For Parents and Supporters

How CCAS Helps

It’s common and understandable for a college student to not know which direction is right for them. In fact, academic and career exploration are foundational aspects of the college experience. We know there are many reasons why a student may not be ready to declare a major. We welcome conversations with students to help clarify some of these reasons and offer resources to help guide them.

Major exploration is an opportunity for students to discover their passions, develop their skills, and shape their future. Students can be most successful when they find something they like to do and are good at, in addition to meeting financial and other needs. Regardless of where your student starts, we are dedicated to helping them explore the wide range of options at UW, decide on an academic path, and graduate on time.

 

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A Holistic Approach

Each student has a different story, various interests, and unique circumstances. We meet students where they are and go from there. We encourage them to think about their strengths, interests, influences, and motivations when making academic decisions. We guide them to find a place to belong, to explore the many options on campus, and to become what they want during their college career.

 

Cross-College Knowledge

CCAS advisors are knowledgeable about the eight undergraduate schools and colleges at UW-Madison. We help students explore majors and certificates within and across them all. Our breadth of academic knowledge enables us to give students a range of options to consider. We also serve as a general advising resource for all students on campus. Any student who has a question can come to us for support.

 

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Conversation & Connection

When working with students, conversation and resource referrals are our primary tools. We ask questions, reserve judgment, and try to understand their goals and needs. Our conversations often cover many topics and help us know how we can best support each student. This helps both the advisor and the student get to a point where they can plan a semester and beyond. We also connect students with resources on campus that align with their strategic exploration. This might be talking about student groups, job opportunities, or connections with advisors in specific departments.

 

Strategic Exploration

 

Our Strategic Exploration process asks students to be intentional about the courses they choose. With Strategic Exploration, each course has a purpose. It could be to explore subjects of interest, meet initial requirements, or take classes to prepare for applying to a specific program. An exploring student’s schedule might look quite different from that of a student who has decided their major. This is okay, because:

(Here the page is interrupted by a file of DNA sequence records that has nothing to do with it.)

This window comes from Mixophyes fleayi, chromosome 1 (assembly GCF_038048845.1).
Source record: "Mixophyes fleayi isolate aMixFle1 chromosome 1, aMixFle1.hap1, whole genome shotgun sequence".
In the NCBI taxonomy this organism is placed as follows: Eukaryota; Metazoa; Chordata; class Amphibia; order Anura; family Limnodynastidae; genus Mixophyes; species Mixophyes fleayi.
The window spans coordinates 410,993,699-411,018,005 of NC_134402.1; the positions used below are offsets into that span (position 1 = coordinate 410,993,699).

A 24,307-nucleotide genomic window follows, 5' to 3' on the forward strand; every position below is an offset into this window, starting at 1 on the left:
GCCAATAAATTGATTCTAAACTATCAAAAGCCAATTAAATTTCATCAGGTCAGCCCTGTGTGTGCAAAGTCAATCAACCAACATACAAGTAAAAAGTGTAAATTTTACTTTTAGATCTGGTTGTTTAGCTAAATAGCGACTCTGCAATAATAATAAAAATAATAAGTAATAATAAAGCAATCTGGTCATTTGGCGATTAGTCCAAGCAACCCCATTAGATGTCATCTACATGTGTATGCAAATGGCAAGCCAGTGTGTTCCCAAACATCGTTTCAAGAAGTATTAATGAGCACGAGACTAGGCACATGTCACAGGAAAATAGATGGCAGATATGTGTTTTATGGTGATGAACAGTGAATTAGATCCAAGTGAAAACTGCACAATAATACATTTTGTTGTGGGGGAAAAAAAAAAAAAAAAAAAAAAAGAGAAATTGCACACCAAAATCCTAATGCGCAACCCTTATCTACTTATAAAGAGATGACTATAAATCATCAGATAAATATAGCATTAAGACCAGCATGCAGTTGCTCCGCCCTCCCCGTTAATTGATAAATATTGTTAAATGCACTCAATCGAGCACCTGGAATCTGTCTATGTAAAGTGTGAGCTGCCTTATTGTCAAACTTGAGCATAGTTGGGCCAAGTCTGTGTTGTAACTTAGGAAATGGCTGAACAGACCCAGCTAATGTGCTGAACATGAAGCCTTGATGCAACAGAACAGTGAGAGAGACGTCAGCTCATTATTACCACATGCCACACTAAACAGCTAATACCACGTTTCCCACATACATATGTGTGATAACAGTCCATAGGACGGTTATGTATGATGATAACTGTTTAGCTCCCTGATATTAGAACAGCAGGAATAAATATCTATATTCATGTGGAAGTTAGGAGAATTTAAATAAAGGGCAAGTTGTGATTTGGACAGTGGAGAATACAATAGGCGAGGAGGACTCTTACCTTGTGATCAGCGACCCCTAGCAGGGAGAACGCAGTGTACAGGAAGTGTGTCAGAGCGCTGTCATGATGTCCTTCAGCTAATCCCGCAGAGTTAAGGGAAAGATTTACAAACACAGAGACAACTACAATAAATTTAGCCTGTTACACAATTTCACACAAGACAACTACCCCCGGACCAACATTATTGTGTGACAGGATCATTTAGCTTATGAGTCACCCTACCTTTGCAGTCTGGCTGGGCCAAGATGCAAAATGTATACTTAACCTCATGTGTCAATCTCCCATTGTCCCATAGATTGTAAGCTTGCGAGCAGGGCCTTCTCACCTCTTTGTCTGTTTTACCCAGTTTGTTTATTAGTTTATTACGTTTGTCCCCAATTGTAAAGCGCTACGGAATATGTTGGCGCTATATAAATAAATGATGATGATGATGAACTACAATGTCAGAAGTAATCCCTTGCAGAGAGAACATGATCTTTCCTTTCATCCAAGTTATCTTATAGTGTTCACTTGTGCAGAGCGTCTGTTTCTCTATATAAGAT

• Each class a student takes helps them get closer to graduation
  • Early in a student’s career at UW, almost every class will fulfill a requirement
  • Students who explore early usually decide within 2-3 semesters and then stick with that decision

 

UW-Madison Advising is more than academics. There are many other advising resources available to your student!

Advising is a key aspect of the teaching and learning mission of UW-Madison. There are several different types of advisors that your student may interact with during their college experience. We encourage you to remind your student of the resources available to them on campus whenever they need help.

 

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Academic

An academic advisor is a professional who provides advice and guidance to students on academic matters. Academic advisors are the point-of-contact for students for topics such as:

  • Course selection & schedule creation
  • Degree requirements
  • Major exploration & declaration
  • Grades/GPA
  • Planning future semesters

Academic advisors are also here to support students during any academic or personal issues that they face. They can help connect them with other campus resources and help get the information they need.

If your student starts with CCAS, they will have an assigned CCAS academic advisor until they declare a major.

 

Major

A major is a specific area of study to specialize in while in college (like Political Science, Chemistry, or Psychology), that typically consists of 30-40 credits.

After students declare a major, they will work with a major advisor through graduation. A major advisor is a professional advisor or faculty member within the academic department or unit that houses that academic program. Major advisors have full expertise within the major to help students with:

  • Guiding course selection
  • Staying on track for major and degree completion
  • Learning about research and job opportunities
  • Connecting with faculty in the academic department

 

Certificate